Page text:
Given that we learned three key words the prophets used—loving-kindness, justice and righteousness--now let us look at some of the teaching of the prophets. Amos’ occupation was as a shepherd. I imagine he spent many nights under the magnificent sky of the Middle East. I remember the first time I walked out of our tent at night in the Arabian Desert. To use an Irish term, I was gobsmacked. The stars appeared to be so low that one could reach out and touch them. The Milky Way was nothing but magnificent. I felt a powerful sense of the divine and was in total awe of the Creator. It is likely that Amos experienced the powerful presence of the Lord God and through God’s presence he received His prophetic message for his people. Amos writes, “Seek good, not evil, that you may live. Then the Lord God Almighty will be with you,just as you say he is. Hate evil, love good; maintain justice in the courts.Perhaps the Lord God Almighty will have mercy on the remnant of Joseph (Amos 5:14-15).” Surely this is a message we can take heart in. The people of America need to seek good, not evil, so that they may live. Amos uses that powerful word for justice, Mishpat. He also writes, “But let justice [mishpat] roll down like waters, and righteousness [tsedakah] like an ever flowing stream (Amos 5:24).” Amos was a prophet who proclaimed God’s justice and righteousness to a people who needed correction.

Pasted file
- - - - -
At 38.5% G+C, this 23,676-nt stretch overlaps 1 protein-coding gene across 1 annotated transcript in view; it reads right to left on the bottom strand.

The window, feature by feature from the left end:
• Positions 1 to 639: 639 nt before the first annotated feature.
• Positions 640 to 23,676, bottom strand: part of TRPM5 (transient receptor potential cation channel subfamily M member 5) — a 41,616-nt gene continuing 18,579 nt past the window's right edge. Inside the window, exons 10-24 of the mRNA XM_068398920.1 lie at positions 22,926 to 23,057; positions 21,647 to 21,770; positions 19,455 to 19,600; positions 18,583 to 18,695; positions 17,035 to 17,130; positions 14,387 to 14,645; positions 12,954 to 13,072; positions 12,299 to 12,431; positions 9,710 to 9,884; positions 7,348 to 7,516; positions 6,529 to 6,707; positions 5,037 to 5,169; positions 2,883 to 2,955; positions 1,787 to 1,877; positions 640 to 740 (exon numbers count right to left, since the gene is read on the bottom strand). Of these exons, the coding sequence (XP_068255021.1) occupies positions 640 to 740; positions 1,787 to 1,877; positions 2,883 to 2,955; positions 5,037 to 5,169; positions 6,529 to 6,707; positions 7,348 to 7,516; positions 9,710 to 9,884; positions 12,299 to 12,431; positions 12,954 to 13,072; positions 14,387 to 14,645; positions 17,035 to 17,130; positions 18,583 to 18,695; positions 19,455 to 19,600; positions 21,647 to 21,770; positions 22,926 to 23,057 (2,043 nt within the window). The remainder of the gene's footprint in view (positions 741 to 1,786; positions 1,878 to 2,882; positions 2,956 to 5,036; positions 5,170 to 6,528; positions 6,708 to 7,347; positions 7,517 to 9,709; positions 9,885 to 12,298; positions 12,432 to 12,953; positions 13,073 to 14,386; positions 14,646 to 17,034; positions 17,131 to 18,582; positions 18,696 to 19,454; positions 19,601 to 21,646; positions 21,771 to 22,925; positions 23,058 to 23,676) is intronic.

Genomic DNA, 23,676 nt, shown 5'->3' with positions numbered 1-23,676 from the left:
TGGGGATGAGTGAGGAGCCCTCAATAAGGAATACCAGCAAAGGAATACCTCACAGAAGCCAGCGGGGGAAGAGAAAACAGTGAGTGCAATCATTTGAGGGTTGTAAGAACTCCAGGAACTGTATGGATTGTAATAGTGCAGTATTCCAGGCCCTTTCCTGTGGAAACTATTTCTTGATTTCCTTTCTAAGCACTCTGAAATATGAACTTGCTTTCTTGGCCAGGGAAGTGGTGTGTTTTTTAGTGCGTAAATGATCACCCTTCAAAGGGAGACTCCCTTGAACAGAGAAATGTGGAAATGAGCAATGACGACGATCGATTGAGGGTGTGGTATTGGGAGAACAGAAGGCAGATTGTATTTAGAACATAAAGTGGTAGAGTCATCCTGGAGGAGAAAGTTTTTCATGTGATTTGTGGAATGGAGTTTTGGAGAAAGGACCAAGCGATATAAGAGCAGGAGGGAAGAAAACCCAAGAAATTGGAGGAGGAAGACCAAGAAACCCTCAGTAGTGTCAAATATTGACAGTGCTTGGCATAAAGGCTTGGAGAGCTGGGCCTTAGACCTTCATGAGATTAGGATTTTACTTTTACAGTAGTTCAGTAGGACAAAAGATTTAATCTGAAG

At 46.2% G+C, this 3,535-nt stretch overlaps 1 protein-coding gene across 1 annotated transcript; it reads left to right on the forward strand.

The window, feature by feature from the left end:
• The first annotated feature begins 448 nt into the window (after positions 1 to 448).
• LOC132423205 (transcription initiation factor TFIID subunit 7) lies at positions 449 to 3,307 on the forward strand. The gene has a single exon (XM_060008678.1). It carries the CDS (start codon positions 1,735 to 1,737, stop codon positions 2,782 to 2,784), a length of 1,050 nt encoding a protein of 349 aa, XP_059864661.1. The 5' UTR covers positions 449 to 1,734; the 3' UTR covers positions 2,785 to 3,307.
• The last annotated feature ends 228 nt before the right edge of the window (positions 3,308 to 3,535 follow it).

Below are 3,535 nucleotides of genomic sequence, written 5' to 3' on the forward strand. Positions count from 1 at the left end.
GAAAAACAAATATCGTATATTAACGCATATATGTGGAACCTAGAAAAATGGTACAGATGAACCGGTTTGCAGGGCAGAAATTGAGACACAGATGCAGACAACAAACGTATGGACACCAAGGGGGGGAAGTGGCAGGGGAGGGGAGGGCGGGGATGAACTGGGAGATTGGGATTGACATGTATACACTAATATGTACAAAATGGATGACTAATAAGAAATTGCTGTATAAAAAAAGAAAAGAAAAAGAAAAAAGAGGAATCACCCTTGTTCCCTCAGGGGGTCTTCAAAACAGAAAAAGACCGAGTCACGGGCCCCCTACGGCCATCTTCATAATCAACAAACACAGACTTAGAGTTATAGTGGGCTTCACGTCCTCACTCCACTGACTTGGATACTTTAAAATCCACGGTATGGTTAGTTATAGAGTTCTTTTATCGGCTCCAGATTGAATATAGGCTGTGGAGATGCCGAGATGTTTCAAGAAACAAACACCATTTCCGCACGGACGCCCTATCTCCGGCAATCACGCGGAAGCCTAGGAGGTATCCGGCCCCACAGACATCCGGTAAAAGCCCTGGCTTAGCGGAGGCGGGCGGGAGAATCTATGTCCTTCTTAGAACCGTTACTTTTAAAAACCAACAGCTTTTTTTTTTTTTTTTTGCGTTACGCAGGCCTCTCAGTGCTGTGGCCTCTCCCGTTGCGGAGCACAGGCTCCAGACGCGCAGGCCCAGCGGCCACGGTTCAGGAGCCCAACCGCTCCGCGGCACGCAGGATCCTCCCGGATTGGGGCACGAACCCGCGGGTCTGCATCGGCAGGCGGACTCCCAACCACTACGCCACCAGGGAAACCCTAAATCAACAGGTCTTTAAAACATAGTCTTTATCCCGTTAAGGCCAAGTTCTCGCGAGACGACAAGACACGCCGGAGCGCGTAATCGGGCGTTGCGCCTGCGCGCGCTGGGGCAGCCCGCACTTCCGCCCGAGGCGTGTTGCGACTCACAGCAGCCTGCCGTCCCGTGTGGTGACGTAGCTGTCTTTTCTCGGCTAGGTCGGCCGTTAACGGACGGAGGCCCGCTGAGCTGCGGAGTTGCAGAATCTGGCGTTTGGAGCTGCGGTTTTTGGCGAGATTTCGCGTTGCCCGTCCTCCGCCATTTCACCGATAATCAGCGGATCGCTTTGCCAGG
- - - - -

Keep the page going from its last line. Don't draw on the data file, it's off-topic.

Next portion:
Micah was another of what the scholars call the twelve Minor Prophets. Their message was anything but minor. He is likely not a priest or expert in the Law of Moses but one of the common people. He was highly critical of the privileged class. Micah writes, “He has told you, O mortals, what is good; and what does the Lord require of you but to do justice [mishpat] and to love kindness [chesed], and to walk humbly with your God (Micah 6:8).” Certainly, Micah’s message from God is one we can meditate on and take heart in.


There are correct interpretations and false interpretations of prophesy. One has to be careful and have a good understanding of Jewish history and culture in order to properly interpret Hebrew prophesies. I recall being at a Christian youth meeting when I was a teenager. The speaker was dynamic and passionate. He spoke at length about a prophesy that predicted automobiles. He quoted the prophet Nahum in the King James Version of the Bible: “The chariots shall rage in the streets, they shall jostle one against another in the broad ways; they shall seem like torches, they shall run like lightenings (Nahum 2:4).” I thought that was interesting and read the chapter. Nahum was not predicting 20th century automobiles. He was describing a chariot invasion and battle in a city. One has to know the context into which the prophets spoke or one may run off on a foolish rabbit trail.